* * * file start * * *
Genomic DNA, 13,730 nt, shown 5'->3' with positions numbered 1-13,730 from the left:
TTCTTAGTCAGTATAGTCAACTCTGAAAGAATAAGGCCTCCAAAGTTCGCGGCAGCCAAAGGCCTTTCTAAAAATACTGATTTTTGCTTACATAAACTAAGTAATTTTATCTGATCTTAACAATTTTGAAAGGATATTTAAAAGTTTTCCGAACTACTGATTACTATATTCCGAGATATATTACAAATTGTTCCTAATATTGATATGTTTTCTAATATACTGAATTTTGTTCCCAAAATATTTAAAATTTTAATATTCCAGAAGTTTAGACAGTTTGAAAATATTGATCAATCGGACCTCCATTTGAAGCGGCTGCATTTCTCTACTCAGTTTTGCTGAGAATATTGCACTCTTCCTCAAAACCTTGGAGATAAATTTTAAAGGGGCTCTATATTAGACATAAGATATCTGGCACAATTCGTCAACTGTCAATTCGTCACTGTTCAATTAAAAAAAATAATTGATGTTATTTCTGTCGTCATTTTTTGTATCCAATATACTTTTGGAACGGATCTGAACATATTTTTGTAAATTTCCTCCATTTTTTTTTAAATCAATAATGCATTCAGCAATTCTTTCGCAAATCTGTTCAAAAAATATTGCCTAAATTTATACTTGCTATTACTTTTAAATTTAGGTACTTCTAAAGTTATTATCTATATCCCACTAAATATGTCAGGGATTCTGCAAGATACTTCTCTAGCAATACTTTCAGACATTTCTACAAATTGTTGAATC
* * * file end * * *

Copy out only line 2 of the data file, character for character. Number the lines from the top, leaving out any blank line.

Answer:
TTCTTAGTCAGTATAGTCAACTCTGAAAGAATAAGGCCTCCAAAGTTCGCGGCAGCCAAAGGCCTTTCTAAAAATACTGATTTTTGCTTACATAAACTAAGTAATTTTATCTGATCTTAACAATTTTGAAAGGATATTTAAAAGTTTTCCGAACTACTGATTACTATATTCCGAGATATATTACAAATTGTTCCTAATATTGATATGTTTTCTAATATACTGAATTTTGTTCCCAAAATATTTAAAATTTTAATATTCCAGAAGTTTAGACAGTTTGAAAATATTGATCAATCGGACCTCCATTTGAAGCGGCTGCATTTCTCTACTCAGTTTTGCTGAGAATATTGCACTCTTCCTCAAAACCTTGGAGATAAATTTTAAAGGGGCTCTATATTAGACATAAGATATCTGGCACAATTCGTCAACTGTCAATTCGTCACTGTTCAATTAAAAAAAATAATTGATGTTATTTCTGTCGTCATTTTTTGTATCCAATATACTTTTGGAACGGATCTGAACATATTTTTGTAAATTTCCTCCATTTTTTTTTAAATCAATAATGCATTCAGCAATTCTTTCGCAAATCTGTTCAAAAAATATTGCCTAAATTTATACTTGCTATTACTTTTAAATTTAGGTACTTCTAAAGTTATTATCTATATCCCACTAAATATGTCAGGGATTCTGCAAGATACTTCTCTAGCAATACTTTCAGACATTTCTACAAATTGTTGAATC